Friday, March 19, 2010
'Huntington Carpet' takes a right angled turn.
'Huntington Carpet' flowers.
'Pink Majorca' flowers.
Without really trying, I seem to have accumulated a small collection of Rosemary ( Rosmarinus officinalis). A few years ago I was inspired by the Rosemary I saw growing as a landscape plant in the gardens in San Francisco; there is much use there of prostrate forms that hug the ground and drape over walls and balconies.
Here in Toronto, of course, Rosemary is not winter hardy, but loves our hot summers and long days from Spring to Fall and so they had to be in containers. I purchased two prostrate forms R officinalis 'Santa Barbara' and 'Huntington Carpet' and planted them in tall rose pots giving them a good 14" to cascade down. This has worked out very nicely and in addition to cascading, they also have the habit of growing horizontally when they hit the ground making a sharp 90 degree angle.
Last year when revisiting Richters Herbs I couldn't resist picking up R. officinalis "Pink Majorca' and on this years visit i bought 'Foxtail' which will eventually form dramatic plume-like branches and the diminutive 'Blue Boy' which I plan to train into some sort of Bonsai or topiary form.
All these plants seem to enjoy wintering in my cold greenhouse and flower profusely starting in February and can stay outside from early Spring to Late Fall.
Tuesday, March 16, 2010
The recent article in Gardens Illustrated on Galanthus has got me inspecting my own snowdrops more carefully. Nature is always trying something new, and depending on personal taste, this can be seen as an improvement on the original or an aberration that has to be dumped as soon as possible into the compost heap.
As for Galanthus, I wonder how distinct a variation has to be before the plant is considered collectable? I've found three different markings on two clumps of G. elwesii in my garden and in another group flowers with gold markings has been produced. Only last week Helen Battersby of Toronto Gardens posted an image of a Galanthus which also had gold markings, leaving one to wonder just how unusual this phenomenon is in actuality.
I plan to enjoy my gold Galanthus, maybe bulk it up to a nice clump and think of it as something beautiiful that I found in my garden rather than a collectable, rare and unusual 'must-have'.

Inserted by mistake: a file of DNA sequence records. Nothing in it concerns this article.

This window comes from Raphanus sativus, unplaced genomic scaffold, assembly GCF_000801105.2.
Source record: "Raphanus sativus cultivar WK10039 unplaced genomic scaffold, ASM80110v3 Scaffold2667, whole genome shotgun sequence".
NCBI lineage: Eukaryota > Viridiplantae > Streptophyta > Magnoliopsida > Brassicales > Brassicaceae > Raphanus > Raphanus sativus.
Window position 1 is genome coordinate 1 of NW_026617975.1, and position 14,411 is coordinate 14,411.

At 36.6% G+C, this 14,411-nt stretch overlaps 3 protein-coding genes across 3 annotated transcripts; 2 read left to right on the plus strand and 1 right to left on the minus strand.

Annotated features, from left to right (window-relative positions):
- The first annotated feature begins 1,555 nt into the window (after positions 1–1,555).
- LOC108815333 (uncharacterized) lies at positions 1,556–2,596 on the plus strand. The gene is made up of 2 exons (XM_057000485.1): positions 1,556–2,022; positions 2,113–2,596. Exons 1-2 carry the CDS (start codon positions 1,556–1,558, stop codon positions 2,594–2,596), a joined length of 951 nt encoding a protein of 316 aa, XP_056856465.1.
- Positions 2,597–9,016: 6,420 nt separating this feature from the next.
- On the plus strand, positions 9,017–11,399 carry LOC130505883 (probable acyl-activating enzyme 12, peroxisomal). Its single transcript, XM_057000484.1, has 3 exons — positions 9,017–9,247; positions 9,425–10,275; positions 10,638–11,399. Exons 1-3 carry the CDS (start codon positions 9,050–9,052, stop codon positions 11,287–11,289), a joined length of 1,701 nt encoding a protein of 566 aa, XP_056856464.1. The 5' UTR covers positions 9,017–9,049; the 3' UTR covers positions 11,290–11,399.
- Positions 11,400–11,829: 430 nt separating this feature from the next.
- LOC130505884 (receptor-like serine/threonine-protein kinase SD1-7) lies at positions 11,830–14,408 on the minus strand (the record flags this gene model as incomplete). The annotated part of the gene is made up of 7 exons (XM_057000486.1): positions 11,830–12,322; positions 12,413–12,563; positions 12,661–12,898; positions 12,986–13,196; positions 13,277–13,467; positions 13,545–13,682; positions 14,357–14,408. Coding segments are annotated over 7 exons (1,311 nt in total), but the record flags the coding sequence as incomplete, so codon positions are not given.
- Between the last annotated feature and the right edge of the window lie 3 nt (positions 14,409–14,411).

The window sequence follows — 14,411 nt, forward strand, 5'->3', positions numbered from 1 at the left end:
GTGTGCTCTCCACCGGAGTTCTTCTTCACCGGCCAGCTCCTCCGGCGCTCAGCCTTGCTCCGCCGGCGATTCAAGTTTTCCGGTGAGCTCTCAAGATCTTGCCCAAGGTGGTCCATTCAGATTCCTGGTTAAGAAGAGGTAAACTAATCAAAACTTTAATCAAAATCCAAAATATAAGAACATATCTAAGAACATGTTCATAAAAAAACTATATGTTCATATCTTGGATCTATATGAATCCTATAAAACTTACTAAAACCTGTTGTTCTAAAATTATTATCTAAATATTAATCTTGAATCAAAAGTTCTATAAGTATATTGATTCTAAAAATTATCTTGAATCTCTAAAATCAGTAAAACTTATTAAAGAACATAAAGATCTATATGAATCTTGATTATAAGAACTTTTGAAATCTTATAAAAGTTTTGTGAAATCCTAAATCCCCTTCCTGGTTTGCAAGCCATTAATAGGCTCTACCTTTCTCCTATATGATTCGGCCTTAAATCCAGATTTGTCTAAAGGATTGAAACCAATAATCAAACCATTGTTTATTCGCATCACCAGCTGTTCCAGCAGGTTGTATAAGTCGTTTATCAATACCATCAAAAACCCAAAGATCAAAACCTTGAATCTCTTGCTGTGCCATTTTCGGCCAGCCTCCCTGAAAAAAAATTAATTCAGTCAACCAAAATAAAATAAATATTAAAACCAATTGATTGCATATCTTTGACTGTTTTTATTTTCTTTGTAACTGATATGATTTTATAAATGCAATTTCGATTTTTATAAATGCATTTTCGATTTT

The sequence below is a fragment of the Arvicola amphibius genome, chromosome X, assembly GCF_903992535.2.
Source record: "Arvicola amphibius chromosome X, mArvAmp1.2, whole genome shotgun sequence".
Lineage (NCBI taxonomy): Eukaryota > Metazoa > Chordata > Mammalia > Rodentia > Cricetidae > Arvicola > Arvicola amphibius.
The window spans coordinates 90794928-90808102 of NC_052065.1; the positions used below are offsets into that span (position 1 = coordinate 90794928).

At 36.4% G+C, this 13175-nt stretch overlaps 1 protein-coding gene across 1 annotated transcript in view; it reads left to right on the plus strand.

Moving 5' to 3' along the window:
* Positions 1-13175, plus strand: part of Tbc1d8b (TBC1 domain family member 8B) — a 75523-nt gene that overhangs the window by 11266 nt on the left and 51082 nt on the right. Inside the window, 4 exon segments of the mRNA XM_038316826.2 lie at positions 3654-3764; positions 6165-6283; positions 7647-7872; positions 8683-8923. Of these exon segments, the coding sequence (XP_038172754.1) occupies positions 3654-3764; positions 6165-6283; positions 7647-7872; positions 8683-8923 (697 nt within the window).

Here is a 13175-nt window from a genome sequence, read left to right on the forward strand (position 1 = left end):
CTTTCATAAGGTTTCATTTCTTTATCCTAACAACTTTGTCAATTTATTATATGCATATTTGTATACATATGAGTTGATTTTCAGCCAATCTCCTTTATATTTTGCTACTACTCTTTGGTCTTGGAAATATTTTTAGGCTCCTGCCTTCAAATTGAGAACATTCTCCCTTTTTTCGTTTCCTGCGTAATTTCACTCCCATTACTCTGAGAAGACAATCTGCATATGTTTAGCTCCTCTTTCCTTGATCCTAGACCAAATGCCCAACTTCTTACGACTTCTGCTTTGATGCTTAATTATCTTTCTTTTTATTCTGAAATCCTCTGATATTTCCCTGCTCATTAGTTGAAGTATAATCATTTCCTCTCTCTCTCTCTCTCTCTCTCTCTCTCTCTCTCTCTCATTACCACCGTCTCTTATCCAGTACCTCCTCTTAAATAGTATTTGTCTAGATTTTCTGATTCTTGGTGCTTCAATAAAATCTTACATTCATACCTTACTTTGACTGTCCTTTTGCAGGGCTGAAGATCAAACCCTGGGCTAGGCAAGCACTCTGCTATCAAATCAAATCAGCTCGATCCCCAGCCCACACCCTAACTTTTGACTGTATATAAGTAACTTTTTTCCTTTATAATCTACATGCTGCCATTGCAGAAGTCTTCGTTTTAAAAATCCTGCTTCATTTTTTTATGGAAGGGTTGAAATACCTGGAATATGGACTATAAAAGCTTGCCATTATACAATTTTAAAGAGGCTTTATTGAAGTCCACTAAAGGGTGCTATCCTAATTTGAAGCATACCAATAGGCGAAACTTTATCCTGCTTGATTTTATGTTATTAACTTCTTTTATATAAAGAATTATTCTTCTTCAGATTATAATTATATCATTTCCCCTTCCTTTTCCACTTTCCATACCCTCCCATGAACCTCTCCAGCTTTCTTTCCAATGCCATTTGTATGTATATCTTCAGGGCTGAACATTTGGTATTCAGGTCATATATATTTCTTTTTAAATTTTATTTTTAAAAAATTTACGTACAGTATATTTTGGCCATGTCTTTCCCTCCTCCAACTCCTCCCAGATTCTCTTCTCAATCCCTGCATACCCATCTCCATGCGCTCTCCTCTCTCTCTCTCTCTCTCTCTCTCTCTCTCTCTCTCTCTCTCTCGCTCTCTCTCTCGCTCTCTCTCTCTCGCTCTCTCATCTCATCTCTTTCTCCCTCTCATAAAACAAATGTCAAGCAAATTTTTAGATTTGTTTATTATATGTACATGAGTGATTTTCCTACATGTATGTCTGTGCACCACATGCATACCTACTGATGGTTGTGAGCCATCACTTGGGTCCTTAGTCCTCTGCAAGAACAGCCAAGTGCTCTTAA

Monday, March 15, 2010
Thursday, March 11, 2010
As a child I loved visiting Clyne Gardens, it seemed a lot more overgrown then and it was exciting to suddenly come across this little tower.It was built by Algernon Vivian "The Admiral" as a lookout to the sea and also to look down on his Rhododendron collection. Unfortunately the trees, mostly collected in Asia, enjoyed the conditions in their new environment so much that they grew way past their usual height and dwarfed the tower and the view to the sea.
Tuesday, March 9, 2010
Monday, March 8, 2010
It was 14c this afternoon in Toronto, just what was needed to open up the flowers of a couple of well established clumps of Galanthus elwesii.
I'm curious about the whole Galanthophile thing, and inspired by the photo spread in the February Gardens Illustrated, I got on my knees and checked my plants to see if there was any variance in the marking on my snowdrops.
I was surprised to find that there were in fact some difference in the markings and have selected three examples in these photographs. I find this interesting, but can't say that I'm carried away by Galanthophilism, after all many plants show variance and Nature loves to experiment with this tendency. Finally I like snowdrops en masse, although the individual flowers are great subjects for micro photography.
Sunday, March 7, 2010
I have an old witch-hazel Hamamelis x intermedia 'Jelena' which until recently sprawled diagonally away from the fence. It was at that time about 12' high,and then about five years ago I gave it a severe pruning.
This was followed by two years when it looked terrible, new growth seemed to hang down like a weeping mulberry, but through all this it continued to bloom profusely and when the leaves filled in they hide the worst of the ugliness.
Finally, it seemed to correct itself and now has a pleasant shape and has gained some of it's height and since it is limbed up to 6' it provides cover to the shade planting at its base.
I knew it would be spectacular in bloom this year, as the leaves fell in Autumn it was clear that the branches were covered in bud, and sure enough, in the warm sunny days of this weekend the flowers have glowed in the low light of the morning and evening sun.
Saturday, March 6, 2010
I wouldn't call myself a Galanthaphile, in fact the minute differences in the marking on Snowdrops have not caught my interest. However, I do love Snowdrops, individually and en masse. On my recent visit to Wales I had a chance to visit Clyne Gardens in Swansea, and even after a cold Winter and a late Spring, I found banks of Galanthus nivalis. I suppose this is not the Holy Grail for the the Galanthus expert, but I love the simplicity of G. nivalis, particularly seen growing in great drifts.
The Clyne Estate before it became a public garden, belonged to the Vivian family and in 1921 was inherited by Algernon "The Admiral" who had a great influence on the making of the gardens. He co-sponsered plant collecting expeditions to Asia, and many of Clyne's Rhododendrons still bear the original collectors numbers. One of the many features at the garden is a pet cemetery commemorating The Admiral's family pets. At this time of year the graves are decorated with G. nivalis.